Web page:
Stylistically rich and multi-layered, Neeser’s superb new collection of evocative and atmospheric short stories looks set to be his international breakthrough work.
Caught between powerful memories of the past and the opaque promise of potential futures, the characters of the eight pieces making up Precarious Terrain are both isolated and unsure how to negotiate their world of possibilities – a world of memory, regret, daydreaming, hallucinations, flashback, and puzzled introspection. The image of the heart runs through the stories, underpinning the leitmotif that constantly asks how we might live with the threats of danger and death while walking on shaky ground.
Settings are mainly urban, but it is the inner world and the senses that are more frequently exploited. Neeser’s prose is tactile and sensual; most stories focus on sight, sound or smell, with touch and taste being secondary. The physical side provides a balance to the stress on interiority and feelings of uncertainty. In “From Window to Window”, an example of particularly tight structure and plot, Jonas, a sensitive, angry teenager, murders a neighbouring butcher who has antagonised him by making love to his widowed mother in the next room. This strand of the story is interspersed with a second one. Later in time, a real estate salesman is selling Jonas’s apartment to a woman, and they discuss knifings by teenagers, among other things – all relevant to Jonas’s agony. The narrative structure thus cleverly sheds a broader light on Jonas’s psyche and acts as a distancing commentary. The build-up in tension as the boy suffers some of the pains and humiliations of puberty and a devastating “family” situation is particularly well crafted.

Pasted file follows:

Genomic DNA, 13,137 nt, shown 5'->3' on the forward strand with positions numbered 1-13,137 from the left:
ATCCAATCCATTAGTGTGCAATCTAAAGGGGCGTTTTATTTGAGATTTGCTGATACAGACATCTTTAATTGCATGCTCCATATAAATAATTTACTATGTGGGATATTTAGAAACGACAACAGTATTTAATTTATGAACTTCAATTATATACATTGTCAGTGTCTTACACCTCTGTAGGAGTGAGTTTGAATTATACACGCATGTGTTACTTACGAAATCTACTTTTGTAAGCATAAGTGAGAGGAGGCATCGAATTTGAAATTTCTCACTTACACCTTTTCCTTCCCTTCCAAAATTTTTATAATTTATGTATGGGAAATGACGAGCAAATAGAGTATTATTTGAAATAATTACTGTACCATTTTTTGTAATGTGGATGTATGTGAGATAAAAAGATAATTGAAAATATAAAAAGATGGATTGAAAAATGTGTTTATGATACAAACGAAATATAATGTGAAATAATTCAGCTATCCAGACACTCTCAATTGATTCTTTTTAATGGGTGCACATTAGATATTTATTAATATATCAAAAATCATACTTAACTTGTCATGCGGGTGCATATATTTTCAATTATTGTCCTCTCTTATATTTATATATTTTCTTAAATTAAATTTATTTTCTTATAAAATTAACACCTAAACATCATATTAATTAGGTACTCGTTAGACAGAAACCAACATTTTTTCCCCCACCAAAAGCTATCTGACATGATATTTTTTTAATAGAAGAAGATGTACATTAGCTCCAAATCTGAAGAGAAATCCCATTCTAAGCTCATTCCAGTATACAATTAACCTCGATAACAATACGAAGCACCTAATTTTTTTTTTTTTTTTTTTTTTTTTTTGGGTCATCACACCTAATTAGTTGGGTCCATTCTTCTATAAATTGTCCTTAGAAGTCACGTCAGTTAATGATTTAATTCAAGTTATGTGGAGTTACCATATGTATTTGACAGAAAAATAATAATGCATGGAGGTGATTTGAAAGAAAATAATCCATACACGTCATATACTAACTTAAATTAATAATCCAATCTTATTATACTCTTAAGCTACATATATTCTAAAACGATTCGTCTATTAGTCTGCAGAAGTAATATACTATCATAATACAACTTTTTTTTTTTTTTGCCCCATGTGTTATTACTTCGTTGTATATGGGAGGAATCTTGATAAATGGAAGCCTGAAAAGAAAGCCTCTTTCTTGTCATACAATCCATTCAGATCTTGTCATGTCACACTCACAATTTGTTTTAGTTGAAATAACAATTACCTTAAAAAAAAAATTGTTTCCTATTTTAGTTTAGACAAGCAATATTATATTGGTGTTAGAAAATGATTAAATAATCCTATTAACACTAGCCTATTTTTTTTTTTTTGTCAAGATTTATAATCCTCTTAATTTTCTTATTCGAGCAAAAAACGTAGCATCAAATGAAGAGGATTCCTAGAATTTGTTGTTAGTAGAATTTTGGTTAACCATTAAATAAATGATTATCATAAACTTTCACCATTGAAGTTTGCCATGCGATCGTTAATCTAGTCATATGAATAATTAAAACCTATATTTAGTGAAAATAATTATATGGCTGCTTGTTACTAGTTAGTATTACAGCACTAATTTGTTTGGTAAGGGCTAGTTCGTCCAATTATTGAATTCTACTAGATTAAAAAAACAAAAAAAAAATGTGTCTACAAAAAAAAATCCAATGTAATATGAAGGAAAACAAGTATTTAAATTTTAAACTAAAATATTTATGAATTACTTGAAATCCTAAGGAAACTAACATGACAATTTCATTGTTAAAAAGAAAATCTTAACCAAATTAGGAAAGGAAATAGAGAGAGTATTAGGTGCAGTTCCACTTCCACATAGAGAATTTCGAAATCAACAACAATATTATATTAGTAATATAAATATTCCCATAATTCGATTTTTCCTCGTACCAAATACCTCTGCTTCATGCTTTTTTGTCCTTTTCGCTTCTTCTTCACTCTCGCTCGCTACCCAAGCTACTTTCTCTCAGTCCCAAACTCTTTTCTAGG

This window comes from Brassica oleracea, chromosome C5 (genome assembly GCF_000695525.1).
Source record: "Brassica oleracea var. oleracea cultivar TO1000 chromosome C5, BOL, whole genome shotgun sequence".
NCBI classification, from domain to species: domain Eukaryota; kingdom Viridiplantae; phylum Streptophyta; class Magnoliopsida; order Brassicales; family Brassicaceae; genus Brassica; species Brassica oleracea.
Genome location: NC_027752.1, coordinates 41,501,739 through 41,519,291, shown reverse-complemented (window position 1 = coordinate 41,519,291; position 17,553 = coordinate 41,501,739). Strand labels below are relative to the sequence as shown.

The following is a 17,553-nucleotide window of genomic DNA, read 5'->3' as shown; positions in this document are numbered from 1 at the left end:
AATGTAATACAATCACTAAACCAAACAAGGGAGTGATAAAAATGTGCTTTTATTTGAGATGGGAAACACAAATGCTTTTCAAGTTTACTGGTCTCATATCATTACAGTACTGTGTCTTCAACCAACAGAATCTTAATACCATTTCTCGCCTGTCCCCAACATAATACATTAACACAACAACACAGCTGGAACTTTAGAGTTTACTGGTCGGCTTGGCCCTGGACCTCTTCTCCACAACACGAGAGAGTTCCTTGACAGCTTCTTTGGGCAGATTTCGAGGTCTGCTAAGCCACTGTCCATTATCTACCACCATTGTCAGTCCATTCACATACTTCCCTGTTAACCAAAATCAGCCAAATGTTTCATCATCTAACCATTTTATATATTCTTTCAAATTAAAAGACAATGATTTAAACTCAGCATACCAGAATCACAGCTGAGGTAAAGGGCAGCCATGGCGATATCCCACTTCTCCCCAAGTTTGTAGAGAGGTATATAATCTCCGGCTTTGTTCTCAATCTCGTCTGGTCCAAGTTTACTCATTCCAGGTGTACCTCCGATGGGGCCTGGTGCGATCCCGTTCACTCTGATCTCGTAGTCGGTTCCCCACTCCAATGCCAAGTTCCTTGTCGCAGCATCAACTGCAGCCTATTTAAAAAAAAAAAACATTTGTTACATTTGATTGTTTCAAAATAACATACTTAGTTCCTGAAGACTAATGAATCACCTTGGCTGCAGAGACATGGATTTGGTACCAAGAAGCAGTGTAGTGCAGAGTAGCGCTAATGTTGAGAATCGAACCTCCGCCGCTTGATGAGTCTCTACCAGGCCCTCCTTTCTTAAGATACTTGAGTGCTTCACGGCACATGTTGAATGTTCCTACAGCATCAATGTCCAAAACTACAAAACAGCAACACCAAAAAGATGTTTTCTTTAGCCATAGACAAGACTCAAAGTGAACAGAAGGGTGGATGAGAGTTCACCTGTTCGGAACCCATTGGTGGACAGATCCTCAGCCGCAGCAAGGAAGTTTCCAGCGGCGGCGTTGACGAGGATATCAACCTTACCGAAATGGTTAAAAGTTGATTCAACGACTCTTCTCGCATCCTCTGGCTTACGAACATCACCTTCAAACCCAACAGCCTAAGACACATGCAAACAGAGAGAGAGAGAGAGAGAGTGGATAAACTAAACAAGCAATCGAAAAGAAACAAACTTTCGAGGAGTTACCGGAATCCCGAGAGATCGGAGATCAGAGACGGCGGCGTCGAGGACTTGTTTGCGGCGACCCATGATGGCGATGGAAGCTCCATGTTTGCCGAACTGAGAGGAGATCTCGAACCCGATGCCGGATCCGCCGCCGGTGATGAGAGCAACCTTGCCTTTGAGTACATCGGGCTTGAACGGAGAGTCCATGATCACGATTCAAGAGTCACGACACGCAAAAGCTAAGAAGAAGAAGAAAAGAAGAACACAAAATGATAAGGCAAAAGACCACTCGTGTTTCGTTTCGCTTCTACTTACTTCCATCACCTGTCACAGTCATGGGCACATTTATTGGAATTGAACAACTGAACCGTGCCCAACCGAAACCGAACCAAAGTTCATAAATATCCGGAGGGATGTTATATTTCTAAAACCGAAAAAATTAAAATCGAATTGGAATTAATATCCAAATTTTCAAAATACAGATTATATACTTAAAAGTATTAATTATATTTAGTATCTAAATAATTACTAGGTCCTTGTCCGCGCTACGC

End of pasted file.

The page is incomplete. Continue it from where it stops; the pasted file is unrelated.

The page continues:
Throughout, Neeser’s terseness succeeds brilliantly. His style is cogent, spare, and elliptical, not leaving much that is extraneous or superfluous. His frequent brief word clusters and incomplete sentences make for tight paragraphs; there is good alternation between long and short sentences and paragraphs, and his abrupt endings always work. Neeser provides and develops a central image in every story, deftly tying together inner troubles with concrete externals. And his precision is combined with references that the reader must search to unravel in the same way that the characters do: working to find sense in uncertainty.
A refreshing and challenging collection.
All recommendations from Autumn 2010